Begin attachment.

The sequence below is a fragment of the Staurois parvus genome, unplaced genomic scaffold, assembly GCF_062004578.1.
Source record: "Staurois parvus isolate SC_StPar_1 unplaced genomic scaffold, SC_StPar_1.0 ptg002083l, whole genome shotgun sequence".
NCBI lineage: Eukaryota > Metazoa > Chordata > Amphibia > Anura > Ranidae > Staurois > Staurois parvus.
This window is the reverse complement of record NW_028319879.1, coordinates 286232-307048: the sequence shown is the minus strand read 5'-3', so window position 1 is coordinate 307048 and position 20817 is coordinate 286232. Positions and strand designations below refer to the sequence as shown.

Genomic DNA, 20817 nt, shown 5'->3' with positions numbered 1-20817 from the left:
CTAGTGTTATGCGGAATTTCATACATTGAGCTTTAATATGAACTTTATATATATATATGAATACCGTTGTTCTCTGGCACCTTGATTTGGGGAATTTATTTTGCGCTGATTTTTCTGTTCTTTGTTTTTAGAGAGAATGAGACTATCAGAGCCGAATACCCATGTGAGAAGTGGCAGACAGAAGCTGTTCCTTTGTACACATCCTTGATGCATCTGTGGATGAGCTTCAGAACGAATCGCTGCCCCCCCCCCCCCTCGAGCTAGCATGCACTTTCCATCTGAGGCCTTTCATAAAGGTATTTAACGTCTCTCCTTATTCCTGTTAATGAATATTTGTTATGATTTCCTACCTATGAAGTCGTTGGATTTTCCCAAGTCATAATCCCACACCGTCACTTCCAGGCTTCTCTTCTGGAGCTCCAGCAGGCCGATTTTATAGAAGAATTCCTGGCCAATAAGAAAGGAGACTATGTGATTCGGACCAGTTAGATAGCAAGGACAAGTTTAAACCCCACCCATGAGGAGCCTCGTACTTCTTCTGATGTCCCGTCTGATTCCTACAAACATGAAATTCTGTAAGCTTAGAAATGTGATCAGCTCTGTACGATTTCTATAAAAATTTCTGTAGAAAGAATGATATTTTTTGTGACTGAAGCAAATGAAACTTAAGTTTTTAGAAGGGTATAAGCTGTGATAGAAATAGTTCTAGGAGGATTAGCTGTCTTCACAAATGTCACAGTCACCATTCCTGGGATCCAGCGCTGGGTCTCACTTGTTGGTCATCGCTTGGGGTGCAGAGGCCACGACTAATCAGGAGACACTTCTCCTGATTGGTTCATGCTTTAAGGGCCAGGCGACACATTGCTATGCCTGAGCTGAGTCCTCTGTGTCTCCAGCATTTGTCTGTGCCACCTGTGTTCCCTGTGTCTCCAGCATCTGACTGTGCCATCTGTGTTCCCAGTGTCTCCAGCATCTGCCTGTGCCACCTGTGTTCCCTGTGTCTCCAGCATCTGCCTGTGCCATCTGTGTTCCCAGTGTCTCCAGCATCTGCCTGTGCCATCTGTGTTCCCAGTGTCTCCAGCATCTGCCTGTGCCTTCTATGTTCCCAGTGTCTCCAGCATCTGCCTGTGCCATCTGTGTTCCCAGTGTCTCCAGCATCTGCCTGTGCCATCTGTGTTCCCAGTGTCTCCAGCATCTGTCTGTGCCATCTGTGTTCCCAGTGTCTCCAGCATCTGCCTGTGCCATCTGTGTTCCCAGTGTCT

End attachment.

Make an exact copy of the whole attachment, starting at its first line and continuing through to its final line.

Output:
The sequence below is a fragment of the Staurois parvus genome, unplaced genomic scaffold, assembly GCF_062004578.1.
Source record: "Staurois parvus isolate SC_StPar_1 unplaced genomic scaffold, SC_StPar_1.0 ptg002083l, whole genome shotgun sequence".
NCBI lineage: Eukaryota > Metazoa > Chordata > Amphibia > Anura > Ranidae > Staurois > Staurois parvus.
This window is the reverse complement of record NW_028319879.1, coordinates 286232-307048: the sequence shown is the minus strand read 5'-3', so window position 1 is coordinate 307048 and position 20817 is coordinate 286232. Positions and strand designations below refer to the sequence as shown.

Genomic DNA, 20817 nt, shown 5'->3' with positions numbered 1-20817 from the left:
CTAGTGTTATGCGGAATTTCATACATTGAGCTTTAATATGAACTTTATATATATATATGAATACCGTTGTTCTCTGGCACCTTGATTTGGGGAATTTATTTTGCGCTGATTTTTCTGTTCTTTGTTTTTAGAGAGAATGAGACTATCAGAGCCGAATACCCATGTGAGAAGTGGCAGACAGAAGCTGTTCCTTTGTACACATCCTTGATGCATCTGTGGATGAGCTTCAGAACGAATCGCTGCCCCCCCCCCCCCTCGAGCTAGCATGCACTTTCCATCTGAGGCCTTTCATAAAGGTATTTAACGTCTCTCCTTATTCCTGTTAATGAATATTTGTTATGATTTCCTACCTATGAAGTCGTTGGATTTTCCCAAGTCATAATCCCACACCGTCACTTCCAGGCTTCTCTTCTGGAGCTCCAGCAGGCCGATTTTATAGAAGAATTCCTGGCCAATAAGAAAGGAGACTATGTGATTCGGACCAGTTAGATAGCAAGGACAAGTTTAAACCCCACCCATGAGGAGCCTCGTACTTCTTCTGATGTCCCGTCTGATTCCTACAAACATGAAATTCTGTAAGCTTAGAAATGTGATCAGCTCTGTACGATTTCTATAAAAATTTCTGTAGAAAGAATGATATTTTTTGTGACTGAAGCAAATGAAACTTAAGTTTTTAGAAGGGTATAAGCTGTGATAGAAATAGTTCTAGGAGGATTAGCTGTCTTCACAAATGTCACAGTCACCATTCCTGGGATCCAGCGCTGGGTCTCACTTGTTGGTCATCGCTTGGGGTGCAGAGGCCACGACTAATCAGGAGACACTTCTCCTGATTGGTTCATGCTTTAAGGGCCAGGCGACACATTGCTATGCCTGAGCTGAGTCCTCTGTGTCTCCAGCATTTGTCTGTGCCACCTGTGTTCCCTGTGTCTCCAGCATCTGACTGTGCCATCTGTGTTCCCAGTGTCTCCAGCATCTGCCTGTGCCACCTGTGTTCCCTGTGTCTCCAGCATCTGCCTGTGCCATCTGTGTTCCCAGTGTCTCCAGCATCTGCCTGTGCCATCTGTGTTCCCAGTGTCTCCAGCATCTGCCTGTGCCTTCTATGTTCCCAGTGTCTCCAGCATCTGCCTGTGCCATCTGTGTTCCCAGTGTCTCCAGCATCTGCCTGTGCCATCTGTGTTCCCAGTGTCTCCAGCATCTGTCTGTGCCATCTGTGTTCCCAGTGTCTCCAGCATCTGCCTGTGCCATCTGTGTTCCCAGTGTCT